#illustrauteur FINDING A WAY

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Previous, facing and current pages Thumbnail sketches and page plans for the comic

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Transit I: BWI-LHR-MAA Sketchbook excerpt Baltimore - Chennai 2015

The day before I returned to India for the summer break, I bought a blank sketchbook and a set of pens on a whim. I wanted to see if I could fill it up in the long journey back, and try working with a very limited palette. After spending a semester using a technique that endlessly layered gouache, it was freeing to simply apply flat color. I tend to draw with line and then add color; in this 22

sketchbook I gravitated towards more shape, and less line. I did this more consciously with a second sketchbook that I began on my return trip to Baltimore. At the start of the thesis semester, I knew I wanted to treat this comic with a limited color palette, based off the original We Can Do It! Poster. The first three panels on page 1 of the comic came together easily enough, but I hesitated on the

last panel, unsure of how this palette would translate here and through the book. I put painting on hold and went back to making a miniature dummy, to test out my color choices.


#illustrauteur FINDING A WAY

Miniature Dummy Book 5.5 x 7 cm

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#illustrauteur FINDING A WAY

Text / Image Pushing the image further away from the text, so that the two are not saying the same exact thing, but instead complement each other.

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#illustrauteur FINDING A WAY

Dummies Five stages in the making of the first comic. From left, counterclockwise, version 1 to version 5.

The first few meetings with guest critics during thesis feel awkward and somewhat speculative. With the project still in very early stages, it is hard to showcase it in anyway that might prompt relevant feedback. The making of this comic was not linear. Though the script derived from the original essay, I planned visuals simultaneously. I began coloring the comic, even when the pencil drawings, layouts and even text were still changing. This is probably not the process I might have undertaken normally, but it came to be how I worked. With the writing, illustrations and layout continuously evolving in parallel, it helped give the guest critics better context to predict how they might relate. Common to a lot of my critiques both with Whitney Sherman, and visiting critics, was taking out what was extraneous and keeping the essential. My first guest critic, Aya Kakeda, saw a pencilled dummy, with text roughly placed and a painted first page in progress. It takes a great level of prescience for someone to look at a piece of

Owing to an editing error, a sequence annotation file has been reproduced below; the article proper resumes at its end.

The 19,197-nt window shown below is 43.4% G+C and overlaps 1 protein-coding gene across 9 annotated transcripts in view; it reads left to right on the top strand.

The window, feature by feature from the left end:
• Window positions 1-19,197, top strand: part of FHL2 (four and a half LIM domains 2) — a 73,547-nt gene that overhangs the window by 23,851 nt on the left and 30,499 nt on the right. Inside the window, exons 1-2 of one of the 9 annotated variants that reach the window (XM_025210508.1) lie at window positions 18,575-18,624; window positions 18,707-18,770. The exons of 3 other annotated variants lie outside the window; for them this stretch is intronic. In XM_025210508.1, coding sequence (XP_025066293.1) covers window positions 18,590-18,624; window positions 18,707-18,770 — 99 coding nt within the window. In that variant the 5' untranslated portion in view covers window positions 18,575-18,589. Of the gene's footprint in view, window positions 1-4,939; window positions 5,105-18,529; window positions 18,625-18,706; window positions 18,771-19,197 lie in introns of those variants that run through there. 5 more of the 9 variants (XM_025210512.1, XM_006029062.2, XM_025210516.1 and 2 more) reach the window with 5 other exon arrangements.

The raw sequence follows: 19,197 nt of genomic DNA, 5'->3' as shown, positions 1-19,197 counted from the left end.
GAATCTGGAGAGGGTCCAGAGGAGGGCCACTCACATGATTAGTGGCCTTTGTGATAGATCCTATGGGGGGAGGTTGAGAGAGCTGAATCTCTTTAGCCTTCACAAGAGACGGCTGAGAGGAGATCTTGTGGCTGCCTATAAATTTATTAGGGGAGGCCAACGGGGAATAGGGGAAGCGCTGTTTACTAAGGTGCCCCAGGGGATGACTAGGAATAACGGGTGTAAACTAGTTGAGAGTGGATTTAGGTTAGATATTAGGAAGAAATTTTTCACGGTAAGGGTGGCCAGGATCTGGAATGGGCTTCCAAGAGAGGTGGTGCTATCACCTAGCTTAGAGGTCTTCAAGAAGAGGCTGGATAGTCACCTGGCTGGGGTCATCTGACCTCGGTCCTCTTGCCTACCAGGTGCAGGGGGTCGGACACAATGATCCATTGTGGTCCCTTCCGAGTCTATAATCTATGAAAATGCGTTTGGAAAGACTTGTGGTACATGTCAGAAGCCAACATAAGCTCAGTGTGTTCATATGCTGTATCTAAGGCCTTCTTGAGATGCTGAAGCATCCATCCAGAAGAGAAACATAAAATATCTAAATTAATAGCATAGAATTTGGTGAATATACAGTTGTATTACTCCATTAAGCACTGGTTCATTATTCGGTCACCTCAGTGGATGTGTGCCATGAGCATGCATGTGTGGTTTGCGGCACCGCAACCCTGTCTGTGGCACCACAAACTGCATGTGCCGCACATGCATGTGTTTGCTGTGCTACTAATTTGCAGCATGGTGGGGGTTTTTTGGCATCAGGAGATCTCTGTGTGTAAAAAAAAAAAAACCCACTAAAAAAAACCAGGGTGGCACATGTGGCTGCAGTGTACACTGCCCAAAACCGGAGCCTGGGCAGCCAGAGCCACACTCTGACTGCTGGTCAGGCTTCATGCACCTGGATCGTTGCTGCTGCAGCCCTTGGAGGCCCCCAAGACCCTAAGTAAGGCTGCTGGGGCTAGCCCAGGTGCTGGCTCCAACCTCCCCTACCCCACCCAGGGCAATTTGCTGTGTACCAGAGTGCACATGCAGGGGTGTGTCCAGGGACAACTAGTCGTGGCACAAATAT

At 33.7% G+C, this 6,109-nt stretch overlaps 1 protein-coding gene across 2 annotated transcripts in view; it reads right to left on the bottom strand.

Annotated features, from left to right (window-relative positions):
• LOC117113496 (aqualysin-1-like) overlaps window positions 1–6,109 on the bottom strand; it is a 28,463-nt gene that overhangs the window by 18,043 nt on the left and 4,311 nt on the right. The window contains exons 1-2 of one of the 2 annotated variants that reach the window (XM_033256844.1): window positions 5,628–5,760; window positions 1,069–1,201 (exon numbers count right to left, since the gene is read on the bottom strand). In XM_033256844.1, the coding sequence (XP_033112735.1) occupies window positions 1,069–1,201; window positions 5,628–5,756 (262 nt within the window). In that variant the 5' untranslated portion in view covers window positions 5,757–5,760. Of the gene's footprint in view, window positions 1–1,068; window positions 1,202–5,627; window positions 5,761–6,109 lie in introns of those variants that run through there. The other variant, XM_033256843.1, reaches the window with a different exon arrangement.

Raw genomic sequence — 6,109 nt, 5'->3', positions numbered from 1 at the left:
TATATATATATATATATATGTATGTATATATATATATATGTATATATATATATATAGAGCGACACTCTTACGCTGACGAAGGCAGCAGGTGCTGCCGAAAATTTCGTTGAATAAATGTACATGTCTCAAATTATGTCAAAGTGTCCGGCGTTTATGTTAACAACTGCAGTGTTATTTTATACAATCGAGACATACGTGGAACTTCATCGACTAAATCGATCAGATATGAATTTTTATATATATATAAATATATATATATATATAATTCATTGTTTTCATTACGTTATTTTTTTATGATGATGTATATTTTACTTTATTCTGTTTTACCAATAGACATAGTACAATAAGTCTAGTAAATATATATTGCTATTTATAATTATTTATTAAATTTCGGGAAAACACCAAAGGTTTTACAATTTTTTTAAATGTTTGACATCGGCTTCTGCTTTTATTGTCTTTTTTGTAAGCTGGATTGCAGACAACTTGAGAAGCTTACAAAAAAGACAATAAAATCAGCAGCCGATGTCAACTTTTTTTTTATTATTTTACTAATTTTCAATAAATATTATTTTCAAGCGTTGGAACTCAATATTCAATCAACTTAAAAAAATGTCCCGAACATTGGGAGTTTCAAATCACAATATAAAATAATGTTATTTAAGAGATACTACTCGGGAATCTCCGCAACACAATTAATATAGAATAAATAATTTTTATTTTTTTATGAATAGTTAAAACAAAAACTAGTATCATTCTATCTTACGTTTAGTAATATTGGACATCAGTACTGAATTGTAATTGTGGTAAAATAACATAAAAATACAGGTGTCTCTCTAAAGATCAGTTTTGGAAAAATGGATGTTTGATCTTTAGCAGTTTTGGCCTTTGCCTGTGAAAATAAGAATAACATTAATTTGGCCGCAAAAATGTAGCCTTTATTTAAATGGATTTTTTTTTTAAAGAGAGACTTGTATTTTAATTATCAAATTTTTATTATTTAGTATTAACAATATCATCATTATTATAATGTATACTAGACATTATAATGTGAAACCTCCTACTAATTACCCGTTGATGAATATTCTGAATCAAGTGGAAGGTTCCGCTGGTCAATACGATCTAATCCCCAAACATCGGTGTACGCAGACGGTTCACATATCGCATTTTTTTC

work at that stage and offer that one suggestion that clears some of the fog. “Break the heavy writing with some air”, she said. Critic Dusty Summers was more direct, emphasizing on consistency in the book and pointed out what worked, what didn’t, and why. He suggested changing my idea for a title illustration based off Groucho Marx glasses since it implied a levity that the book did not have. Giving a reader visual cues for period and place was essential. How far could I push an image away from the text until they both magically start to mean the same thing? I met with critic Anna Raff a few days before the Illustration Week trip to New York. There were a few spreads that were still tricky to resolve, but she still pushed me to reconsider what I thought were finished pages, to design and declutter. In NYC, critic Paul Hoppe reminded me to make sure that the text was accessible and to stretch the length of the comic if I needed to. He also spoke about

how more stimulus generates more output. Working as a graphic designer has given me some experience in interpreting feedback (mostly of the client variety). I’ve learnt, with this kind of training, to take thoughts and feedback and get to the core of what needs to be addressed - as opposed to simply making a change - and find my own way of creating a solution. The trip coincided with the first faculty swap; Kim Hall was able to pinpoint the little things in text and layout that needed to be addressed to tighten the narrative. Playing the dual roles of writer and illustrator left me feeling spread out too thin. Add playing editor and art director to the mix and it is a sure recipe for chaos. Kim Hall often suggested, ‘go sleep on it’, to take a break from one role before switching to another. Having an extra pair of eyes - Whitney Sherman and Kim Hall in this case - acting as editor / art director helped to push the book towards the direction it needed to move in. 29